South Korea completes preliminary design of indigenous, 3,000 ton submarine
South Korea has completed the preliminary design phase of a new, indigenously designed and built, 3,000 ton submarine for the Republic of Korea Navy, the country’s Defense Acquisition Program Administration (DAPA) said on Wednesday.
The design was lead by South Korean shipbuilder Daewoo Shipbuilding and Marine Engineering Co. under a contract from July 2016.
According to DAPA, the new submarine will feature 80 percent of indigenous content and is expected to start construction in the second half of 2019.
Compared to the ROK Navy’s newest KSS-III submarines, the first of which was launched in September this year, the next generation submarine will have increased range, and improved sonar and combat systems performance.
While the nine planned KSS-III submarines will feature air-independent propulsion, the new submarine will additionally benefit from a locally developed lithium-ion battery system. Compared to the commonly used lead-acid batteries, lithium-ion batteries store considerably more power and take up less space. The incorporation of lithium-ion into modern submarines is a relatively new trend with Japan being the first to launch a launches first lithium-ion battery powered submarine earlier this year.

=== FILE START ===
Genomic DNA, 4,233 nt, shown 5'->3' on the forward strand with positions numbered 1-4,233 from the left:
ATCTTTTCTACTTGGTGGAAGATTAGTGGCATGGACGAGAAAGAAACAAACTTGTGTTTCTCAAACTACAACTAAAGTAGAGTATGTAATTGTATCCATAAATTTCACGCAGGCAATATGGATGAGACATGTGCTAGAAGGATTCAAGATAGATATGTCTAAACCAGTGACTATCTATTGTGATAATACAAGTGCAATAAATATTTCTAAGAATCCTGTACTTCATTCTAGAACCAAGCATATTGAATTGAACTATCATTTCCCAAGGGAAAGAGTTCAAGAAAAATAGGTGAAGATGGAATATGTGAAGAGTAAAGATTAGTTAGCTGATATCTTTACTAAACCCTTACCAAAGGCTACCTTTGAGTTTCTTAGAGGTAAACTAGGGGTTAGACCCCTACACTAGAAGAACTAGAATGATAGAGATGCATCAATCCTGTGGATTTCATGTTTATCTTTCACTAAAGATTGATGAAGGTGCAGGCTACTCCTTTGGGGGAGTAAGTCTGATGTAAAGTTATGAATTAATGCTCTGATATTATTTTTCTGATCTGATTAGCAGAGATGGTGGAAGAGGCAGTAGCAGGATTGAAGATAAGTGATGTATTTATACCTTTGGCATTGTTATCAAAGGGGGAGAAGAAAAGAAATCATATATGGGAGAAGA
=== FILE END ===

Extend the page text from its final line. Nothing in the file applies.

The next-generation ROK Navy submarine is yet to be named and no time frame for its delivery has been given.
DAPA noted that over the span of the country’s submarine acquisition process, the percent of local content in the submarines has been constantly increasing. Dosan Ahn Chang-ho (SS-083), the first KSS-III submarine, has 76 percent local content while the next-generation submarine is slated to feature 80 percent of local content.